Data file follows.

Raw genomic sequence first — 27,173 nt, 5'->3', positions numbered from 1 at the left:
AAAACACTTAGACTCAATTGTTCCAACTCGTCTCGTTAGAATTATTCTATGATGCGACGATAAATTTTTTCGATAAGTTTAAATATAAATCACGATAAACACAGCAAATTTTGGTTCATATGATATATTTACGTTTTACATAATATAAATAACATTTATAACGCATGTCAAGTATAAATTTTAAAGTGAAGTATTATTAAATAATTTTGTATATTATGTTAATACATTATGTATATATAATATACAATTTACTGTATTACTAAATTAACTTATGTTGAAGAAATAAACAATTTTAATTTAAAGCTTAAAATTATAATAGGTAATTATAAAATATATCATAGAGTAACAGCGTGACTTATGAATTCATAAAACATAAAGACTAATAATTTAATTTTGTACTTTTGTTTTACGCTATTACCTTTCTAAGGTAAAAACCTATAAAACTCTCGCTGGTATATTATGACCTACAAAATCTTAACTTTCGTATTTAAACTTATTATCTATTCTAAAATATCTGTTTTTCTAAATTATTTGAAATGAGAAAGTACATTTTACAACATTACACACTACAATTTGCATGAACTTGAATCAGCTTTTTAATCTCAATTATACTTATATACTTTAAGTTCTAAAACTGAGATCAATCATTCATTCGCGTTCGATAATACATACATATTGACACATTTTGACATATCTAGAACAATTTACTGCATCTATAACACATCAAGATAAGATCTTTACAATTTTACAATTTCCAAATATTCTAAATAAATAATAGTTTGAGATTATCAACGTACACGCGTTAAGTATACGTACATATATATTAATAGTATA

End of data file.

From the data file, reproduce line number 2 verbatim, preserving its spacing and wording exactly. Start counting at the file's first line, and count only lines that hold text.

AAAACACTTAGACTCAATTGTTCCAACTCGTCTCGTTAGAATTATTCTATGATGCGACGATAAATTTTTTCGATAAGTTTAAATATAAATCACGATAAACACAGCAAATTTTGGTTCATATGATATATTTACGTTTTACATAATATAAATAACATTTATAACGCATGTCAAGTATAAATTTTAAAGTGAAGTATTATTAAATAATTTTGTATATTATGTTAATACATTATGTATATATAATATACAATTTACTGTATTACTAAATTAACTTATGTTGAAGAAATAAACAATTTTAATTTAAAGCTTAAAATTATAATAGGTAATTATAAAATATATCATAGAGTAACAGCGTGACTTATGAATTCATAAAACATAAAGACTAATAATTTAATTTTGTACTTTTGTTTTACGCTATTACCTTTCTAAGGTAAAAACCTATAAAACTCTCGCTGGTATATTATGACCTACAAAATCTTAACTTTCGTATTTAAACTTATTATCTATTCTAAAATATCTGTTTTTCTAAATTATTTGAAATGAGAAAGTACATTTTACAACATTACACACTACAATTTGCATGAACTTGAATCAGCTTTTTAATCTCAATTATACTTATATACTTTAAGTTCTAAAACTGAGATCAATCATTCATTCGCGTTCGATAATACATACATATTGACACATTTTGACATATCTAGAACAATTTACTGCATCTATAACACATCAAGATAAGATCTTTACAATTTTACAATTTCCAAATATTCTAAATAAATAATAGTTTGAGATTATCAACGTACACGCGTTAAGTATACGTACATATATATTAATAGTATA